Explanation: In 1995, a now famous picture from the Hubble Space Telescope featured Pillars of Creation, star forming columns of cold gas and dust light-years long inside M16, the Eagle Nebula. This remarkable false-color composite image revisits the nearby stellar nursery with image data from the orbiting Herschel Space Observatory and XMM-Newton telescopes. Herschel’s far infrared detectors record the emission from the region’s cold dust directly, including the famous pillars and other structures near the center of the scene. Toward the other extreme of the electromagnetic spectrum, XMM-Newton’s X-ray vision reveals the massive, hot stars of the nebula’s embedded star cluster. Hidden from Hubble’s view at optical wavelengths, the massive stars have a profound effect, sculpting and transforming the natal gas and dust structures with their energetic winds and radiation. In fact, the massive stars are short lived and astronomers have found evidence in the image data pointing to the remnant of a supernova explosion with an apparent age of 6,000 years. If true, the expanding shock waves would have destroyed the visible structures, including the famous pillars. But because the Eagle Nebula is some 6,500 light-years distant, their destruction won’t be witnessed for hundreds of years.

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Astronomy Picture of the Day for November 10th

Astronomy Picture of the Day

Discover the cosmos!Each day a different image or photograph of our fascinating universe is featured, along with a brief explanation written by a professional astronomer.

2011 November 10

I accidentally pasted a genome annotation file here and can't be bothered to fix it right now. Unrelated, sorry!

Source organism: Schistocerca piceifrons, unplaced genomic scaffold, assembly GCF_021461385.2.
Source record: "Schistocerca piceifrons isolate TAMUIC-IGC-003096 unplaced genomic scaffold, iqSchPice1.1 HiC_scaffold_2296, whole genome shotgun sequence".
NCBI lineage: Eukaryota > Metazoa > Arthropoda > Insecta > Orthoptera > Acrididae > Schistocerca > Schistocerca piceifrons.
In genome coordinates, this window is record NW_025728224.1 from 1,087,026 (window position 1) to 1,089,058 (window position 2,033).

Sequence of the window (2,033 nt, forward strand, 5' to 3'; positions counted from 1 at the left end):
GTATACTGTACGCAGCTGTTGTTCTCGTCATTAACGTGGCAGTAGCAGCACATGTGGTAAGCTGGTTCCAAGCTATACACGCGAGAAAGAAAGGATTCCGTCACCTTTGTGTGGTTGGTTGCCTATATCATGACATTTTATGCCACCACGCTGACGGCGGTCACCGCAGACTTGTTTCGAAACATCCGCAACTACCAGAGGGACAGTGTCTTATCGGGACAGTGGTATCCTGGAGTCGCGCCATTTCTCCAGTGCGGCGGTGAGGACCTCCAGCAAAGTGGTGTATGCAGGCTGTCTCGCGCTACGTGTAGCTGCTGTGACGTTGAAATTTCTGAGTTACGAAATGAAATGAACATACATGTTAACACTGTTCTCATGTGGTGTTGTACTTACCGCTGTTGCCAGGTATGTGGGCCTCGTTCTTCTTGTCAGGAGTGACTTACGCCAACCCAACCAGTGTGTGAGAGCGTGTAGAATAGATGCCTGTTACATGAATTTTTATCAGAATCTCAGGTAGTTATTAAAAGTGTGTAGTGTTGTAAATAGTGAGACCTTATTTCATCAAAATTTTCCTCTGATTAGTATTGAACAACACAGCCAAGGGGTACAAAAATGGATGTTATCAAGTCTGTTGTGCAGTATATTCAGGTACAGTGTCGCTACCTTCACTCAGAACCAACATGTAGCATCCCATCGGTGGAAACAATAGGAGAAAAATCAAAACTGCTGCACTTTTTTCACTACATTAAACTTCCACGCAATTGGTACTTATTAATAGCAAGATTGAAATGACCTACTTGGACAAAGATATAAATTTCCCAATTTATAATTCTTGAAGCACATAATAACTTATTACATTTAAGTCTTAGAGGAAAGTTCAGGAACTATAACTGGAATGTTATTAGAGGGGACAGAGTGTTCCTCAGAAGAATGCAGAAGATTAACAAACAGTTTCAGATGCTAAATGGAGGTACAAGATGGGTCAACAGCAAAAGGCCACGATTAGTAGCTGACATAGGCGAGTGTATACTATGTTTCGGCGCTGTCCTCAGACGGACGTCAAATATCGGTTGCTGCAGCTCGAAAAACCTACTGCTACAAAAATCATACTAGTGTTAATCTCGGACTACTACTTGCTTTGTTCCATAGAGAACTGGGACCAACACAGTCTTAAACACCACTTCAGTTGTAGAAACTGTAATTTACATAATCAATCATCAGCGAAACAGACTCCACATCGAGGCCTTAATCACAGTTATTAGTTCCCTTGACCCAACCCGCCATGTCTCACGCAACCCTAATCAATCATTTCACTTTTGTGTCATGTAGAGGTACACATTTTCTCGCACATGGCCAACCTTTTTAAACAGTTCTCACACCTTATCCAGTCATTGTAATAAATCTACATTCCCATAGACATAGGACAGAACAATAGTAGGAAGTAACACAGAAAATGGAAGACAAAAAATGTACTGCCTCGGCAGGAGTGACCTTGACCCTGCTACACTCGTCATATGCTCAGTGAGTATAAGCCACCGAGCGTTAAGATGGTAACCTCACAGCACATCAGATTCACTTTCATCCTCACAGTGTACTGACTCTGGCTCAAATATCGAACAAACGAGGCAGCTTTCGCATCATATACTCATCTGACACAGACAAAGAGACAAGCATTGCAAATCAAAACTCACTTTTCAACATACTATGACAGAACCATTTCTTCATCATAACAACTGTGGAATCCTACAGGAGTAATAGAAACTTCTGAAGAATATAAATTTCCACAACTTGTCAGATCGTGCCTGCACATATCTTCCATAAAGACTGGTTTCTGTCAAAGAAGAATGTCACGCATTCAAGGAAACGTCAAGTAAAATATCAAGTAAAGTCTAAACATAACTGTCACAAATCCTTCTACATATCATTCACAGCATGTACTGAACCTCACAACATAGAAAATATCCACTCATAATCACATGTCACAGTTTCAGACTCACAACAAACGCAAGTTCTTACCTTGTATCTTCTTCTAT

See Explanation.  Clicking on the picture will download the highest resolution version available.

RCW 86: Historical Supernova Remnant
Credit: X-ray: XMM-Newton, Chandra / IR: WISE, Spitzer 

 

 Explanation: In 185 AD, Chinese astronomers recorded the appearance of a new star in the Nanmen asterism – a part of the sky identified with Alpha and Beta Centauri on modern star charts. The new star was visible for months and is thought to be the earliest recorded supernova. This multiwavelength composite image from orbiting telescopes of the 21st century, XMM-Newton and Chandra in X-rays, and Spitzer and WISE in infrared, show supernova remnant RCW 86, understood to be the remnant of that stellar explosion. The false-color view shows interstellar gas heated by the expanding supernova shock wave at X-ray energies (blue and green) and interstellar dust radiating at cooler temperatures in infrared light (yellow and red). An abundance of the element iron and lack of a neutron star or pulsar in the remnant suggest that the original supernova was Type Ia. Type Ia supernovae are thermonuclear explosions that destroy a white dwarf star as it accretes material from a companion in a binary star system. Shock velocities measured in the X-ray emitting shell and infrared dust temperatures indicate that the remnant is expanding extremely rapidly into a remarkable low density bubble created before the explosion by the white dwarf system. Near the plane of our Milky Way Galaxy, RCW 86 is about 8,200 light-years away and has an estimated radius of 50 light-years.